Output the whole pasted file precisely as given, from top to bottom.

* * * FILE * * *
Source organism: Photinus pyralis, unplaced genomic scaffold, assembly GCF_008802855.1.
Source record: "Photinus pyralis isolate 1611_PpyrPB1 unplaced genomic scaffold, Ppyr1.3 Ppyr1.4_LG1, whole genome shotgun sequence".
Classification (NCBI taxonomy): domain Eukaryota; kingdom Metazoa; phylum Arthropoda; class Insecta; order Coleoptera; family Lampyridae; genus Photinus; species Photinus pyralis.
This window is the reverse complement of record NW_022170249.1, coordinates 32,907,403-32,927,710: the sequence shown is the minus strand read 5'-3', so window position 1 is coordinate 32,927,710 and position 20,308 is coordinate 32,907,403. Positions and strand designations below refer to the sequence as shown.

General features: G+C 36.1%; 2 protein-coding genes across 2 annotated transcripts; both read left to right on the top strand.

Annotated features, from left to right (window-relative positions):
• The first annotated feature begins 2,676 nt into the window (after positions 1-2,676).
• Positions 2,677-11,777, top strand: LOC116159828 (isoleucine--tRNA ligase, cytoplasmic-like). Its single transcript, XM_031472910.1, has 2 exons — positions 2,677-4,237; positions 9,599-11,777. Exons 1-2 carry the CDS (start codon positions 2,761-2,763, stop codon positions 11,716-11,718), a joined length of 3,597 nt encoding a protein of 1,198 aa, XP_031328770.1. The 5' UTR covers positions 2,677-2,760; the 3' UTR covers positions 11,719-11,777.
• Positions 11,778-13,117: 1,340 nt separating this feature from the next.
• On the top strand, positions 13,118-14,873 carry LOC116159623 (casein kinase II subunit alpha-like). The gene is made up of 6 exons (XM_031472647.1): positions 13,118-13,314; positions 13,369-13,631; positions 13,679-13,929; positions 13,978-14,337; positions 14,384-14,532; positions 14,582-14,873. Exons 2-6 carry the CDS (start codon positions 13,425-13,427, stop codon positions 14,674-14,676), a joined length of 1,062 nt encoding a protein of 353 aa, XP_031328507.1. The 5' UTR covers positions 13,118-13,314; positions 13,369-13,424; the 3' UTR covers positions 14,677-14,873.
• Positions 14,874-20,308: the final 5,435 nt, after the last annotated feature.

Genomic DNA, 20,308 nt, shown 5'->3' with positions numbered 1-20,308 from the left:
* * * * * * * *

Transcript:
Source organism: Photinus pyralis, unplaced genomic scaffold, assembly GCF_008802855.1.
Source record: "Photinus pyralis isolate 1611_PpyrPB1 unplaced genomic scaffold, Ppyr1.3 Ppyr1.4_LG1, whole genome shotgun sequence".
Classification (NCBI taxonomy): domain Eukaryota; kingdom Metazoa; phylum Arthropoda; class Insecta; order Coleoptera; family Lampyridae; genus Photinus; species Photinus pyralis.
This window is the reverse complement of record NW_022170249.1, coordinates 32,907,403-32,927,710: the sequence shown is the minus strand read 5'-3', so window position 1 is coordinate 32,927,710 and position 20,308 is coordinate 32,907,403. Positions and strand designations below refer to the sequence as shown.

General features: G+C 36.1%; 2 protein-coding genes across 2 annotated transcripts; both read left to right on the top strand.

Annotated features, from left to right (window-relative positions):
• The first annotated feature begins 2,676 nt into the window (after positions 1-2,676).
• Positions 2,677-11,777, top strand: LOC116159828 (isoleucine--tRNA ligase, cytoplasmic-like). Its single transcript, XM_031472910.1, has 2 exons — positions 2,677-4,237; positions 9,599-11,777. Exons 1-2 carry the CDS (start codon positions 2,761-2,763, stop codon positions 11,716-11,718), a joined length of 3,597 nt encoding a protein of 1,198 aa, XP_031328770.1. The 5' UTR covers positions 2,677-2,760; the 3' UTR covers positions 11,719-11,777.
• Positions 11,778-13,117: 1,340 nt separating this feature from the next.
• On the top strand, positions 13,118-14,873 carry LOC116159623 (casein kinase II subunit alpha-like). The gene is made up of 6 exons (XM_031472647.1): positions 13,118-13,314; positions 13,369-13,631; positions 13,679-13,929; positions 13,978-14,337; positions 14,384-14,532; positions 14,582-14,873. Exons 2-6 carry the CDS (start codon positions 13,425-13,427, stop codon positions 14,674-14,676), a joined length of 1,062 nt encoding a protein of 353 aa, XP_031328507.1. The 5' UTR covers positions 13,118-13,314; positions 13,369-13,424; the 3' UTR covers positions 14,677-14,873.
• Positions 14,874-20,308: the final 5,435 nt, after the last annotated feature.

Genomic DNA, 20,308 nt, shown 5'->3' with positions numbered 1-20,308 from the left: